Global grooves accent the Panama Jazz Festival

At the midway point, the five day annual Panama Jazz Festival continued its focus on global grooves and music education for several hundred young musicians from many nations who are in attendance. A group titled “Tributo a Chile” — an ensemble of musicians from Chile, Costa Rica, Panama and the U.S. Guitarist Tom Patitucci was a special guest, playing intricate rhythmic lines that reflected the influence of indigenous Chilean rhythms. A trio of female vocalists fronted the group, including a young woman from the country of Malta.


The evening’s concert highlights began with a six member group led by Panamanian percussionist Omar Diaz and his group Dede. Including the trombonist from France and a female vocalist who used digital devices to generate a range of vocal effects, the group’s eclectic style ranged from funky Panamanian folk rhythms to spacey, avant-garde-style arrangements that included festive sound effects and churning polyrhythms. The performance reminded some of a tropical incarnation of Sun Ra.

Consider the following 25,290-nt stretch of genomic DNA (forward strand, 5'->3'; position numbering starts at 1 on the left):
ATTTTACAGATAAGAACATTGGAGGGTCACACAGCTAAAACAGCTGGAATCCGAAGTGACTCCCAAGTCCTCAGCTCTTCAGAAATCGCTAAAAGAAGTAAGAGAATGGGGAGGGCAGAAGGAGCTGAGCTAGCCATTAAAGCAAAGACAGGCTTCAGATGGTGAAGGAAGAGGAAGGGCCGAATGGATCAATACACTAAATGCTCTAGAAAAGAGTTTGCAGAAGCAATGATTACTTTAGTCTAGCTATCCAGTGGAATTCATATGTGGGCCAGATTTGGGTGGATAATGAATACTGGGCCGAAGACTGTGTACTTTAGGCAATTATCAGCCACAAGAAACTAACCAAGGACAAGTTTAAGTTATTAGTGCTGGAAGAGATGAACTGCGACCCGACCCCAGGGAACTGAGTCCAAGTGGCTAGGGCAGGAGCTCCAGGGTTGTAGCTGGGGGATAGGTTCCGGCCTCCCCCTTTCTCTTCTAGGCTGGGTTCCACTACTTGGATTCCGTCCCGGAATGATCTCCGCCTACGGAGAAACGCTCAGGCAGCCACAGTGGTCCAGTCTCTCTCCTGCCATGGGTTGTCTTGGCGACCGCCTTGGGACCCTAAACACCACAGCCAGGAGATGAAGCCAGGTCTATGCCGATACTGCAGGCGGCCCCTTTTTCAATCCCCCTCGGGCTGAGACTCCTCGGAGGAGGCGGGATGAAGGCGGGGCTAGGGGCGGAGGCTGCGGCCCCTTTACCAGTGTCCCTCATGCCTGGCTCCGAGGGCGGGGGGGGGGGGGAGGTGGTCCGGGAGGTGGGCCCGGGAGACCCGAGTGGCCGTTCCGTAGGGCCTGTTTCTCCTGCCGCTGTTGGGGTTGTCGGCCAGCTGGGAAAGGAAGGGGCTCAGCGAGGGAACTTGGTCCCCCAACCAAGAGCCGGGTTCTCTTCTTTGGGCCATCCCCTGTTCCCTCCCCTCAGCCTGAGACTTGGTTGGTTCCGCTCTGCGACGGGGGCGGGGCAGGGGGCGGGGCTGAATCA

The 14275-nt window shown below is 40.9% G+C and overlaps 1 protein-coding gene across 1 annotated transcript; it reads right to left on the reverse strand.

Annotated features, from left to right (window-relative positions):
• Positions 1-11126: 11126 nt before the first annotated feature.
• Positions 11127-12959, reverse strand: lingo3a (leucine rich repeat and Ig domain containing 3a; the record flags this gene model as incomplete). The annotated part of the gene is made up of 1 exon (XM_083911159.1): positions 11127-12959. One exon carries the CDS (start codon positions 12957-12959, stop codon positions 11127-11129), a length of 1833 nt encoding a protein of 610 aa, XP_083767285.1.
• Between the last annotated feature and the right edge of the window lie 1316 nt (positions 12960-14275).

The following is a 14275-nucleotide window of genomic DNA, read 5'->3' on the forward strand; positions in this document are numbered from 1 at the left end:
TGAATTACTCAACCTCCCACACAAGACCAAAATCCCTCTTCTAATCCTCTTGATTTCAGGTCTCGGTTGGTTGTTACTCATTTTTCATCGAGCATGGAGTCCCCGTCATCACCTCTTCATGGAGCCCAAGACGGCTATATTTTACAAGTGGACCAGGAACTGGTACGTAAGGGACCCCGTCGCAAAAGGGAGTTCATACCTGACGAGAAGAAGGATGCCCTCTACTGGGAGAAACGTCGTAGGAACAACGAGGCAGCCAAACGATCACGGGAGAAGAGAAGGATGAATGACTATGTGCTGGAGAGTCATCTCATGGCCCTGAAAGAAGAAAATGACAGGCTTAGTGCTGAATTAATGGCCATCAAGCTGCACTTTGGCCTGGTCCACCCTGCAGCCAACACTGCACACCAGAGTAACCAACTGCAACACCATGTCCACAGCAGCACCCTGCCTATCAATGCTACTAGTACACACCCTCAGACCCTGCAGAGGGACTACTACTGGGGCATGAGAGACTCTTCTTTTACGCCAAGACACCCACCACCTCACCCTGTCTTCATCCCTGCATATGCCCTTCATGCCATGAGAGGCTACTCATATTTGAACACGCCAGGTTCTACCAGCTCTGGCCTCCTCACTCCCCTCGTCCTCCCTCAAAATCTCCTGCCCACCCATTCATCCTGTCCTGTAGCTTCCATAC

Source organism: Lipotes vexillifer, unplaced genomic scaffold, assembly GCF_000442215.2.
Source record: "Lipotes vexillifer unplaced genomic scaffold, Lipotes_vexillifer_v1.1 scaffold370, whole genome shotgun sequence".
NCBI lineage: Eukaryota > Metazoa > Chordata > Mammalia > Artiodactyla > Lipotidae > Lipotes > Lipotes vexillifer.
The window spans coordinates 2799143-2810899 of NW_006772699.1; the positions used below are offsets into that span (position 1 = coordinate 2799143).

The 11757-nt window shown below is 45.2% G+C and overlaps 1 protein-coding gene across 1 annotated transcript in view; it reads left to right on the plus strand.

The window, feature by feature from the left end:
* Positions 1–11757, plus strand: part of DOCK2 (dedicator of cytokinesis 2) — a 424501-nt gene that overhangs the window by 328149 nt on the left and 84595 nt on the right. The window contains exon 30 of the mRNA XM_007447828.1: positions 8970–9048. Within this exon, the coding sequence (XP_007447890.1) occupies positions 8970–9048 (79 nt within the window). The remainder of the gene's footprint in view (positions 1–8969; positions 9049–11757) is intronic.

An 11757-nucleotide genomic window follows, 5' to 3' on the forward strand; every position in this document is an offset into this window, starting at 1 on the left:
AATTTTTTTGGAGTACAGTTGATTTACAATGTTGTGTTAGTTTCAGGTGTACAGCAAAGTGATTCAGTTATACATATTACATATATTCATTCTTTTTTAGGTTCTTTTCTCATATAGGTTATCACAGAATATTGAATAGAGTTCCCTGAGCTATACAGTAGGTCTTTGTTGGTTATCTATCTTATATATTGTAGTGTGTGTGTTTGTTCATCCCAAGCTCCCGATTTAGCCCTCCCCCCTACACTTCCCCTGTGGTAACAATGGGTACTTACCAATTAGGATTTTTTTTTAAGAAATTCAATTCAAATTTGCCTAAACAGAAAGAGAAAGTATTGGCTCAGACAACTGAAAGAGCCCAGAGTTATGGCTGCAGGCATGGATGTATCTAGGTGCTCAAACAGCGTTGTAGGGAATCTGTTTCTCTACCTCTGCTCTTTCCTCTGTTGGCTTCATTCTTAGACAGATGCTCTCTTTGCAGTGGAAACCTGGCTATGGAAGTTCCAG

The closing concert featured bassist John Patitucci, a member of festival founder Danilo Perez’s trio and longtime veteran of Panama Jazz Festival appearances, guitarists Adam Rogers and Steve Cardenas, and Perez trio drummer Brian Blade. Dubbed the John Patitucci Electric Guitar Quartet, the unit incorporated a range of influences, from Thelionious Monk to B.B. King, all wrapped up in a rhythmically-dynamic, guitar-centric package that won countless audience ovations.


The festival continues today with an all-star concert featuring drummer Terri Lyne Carrington.


Article and photo by Mark Holston
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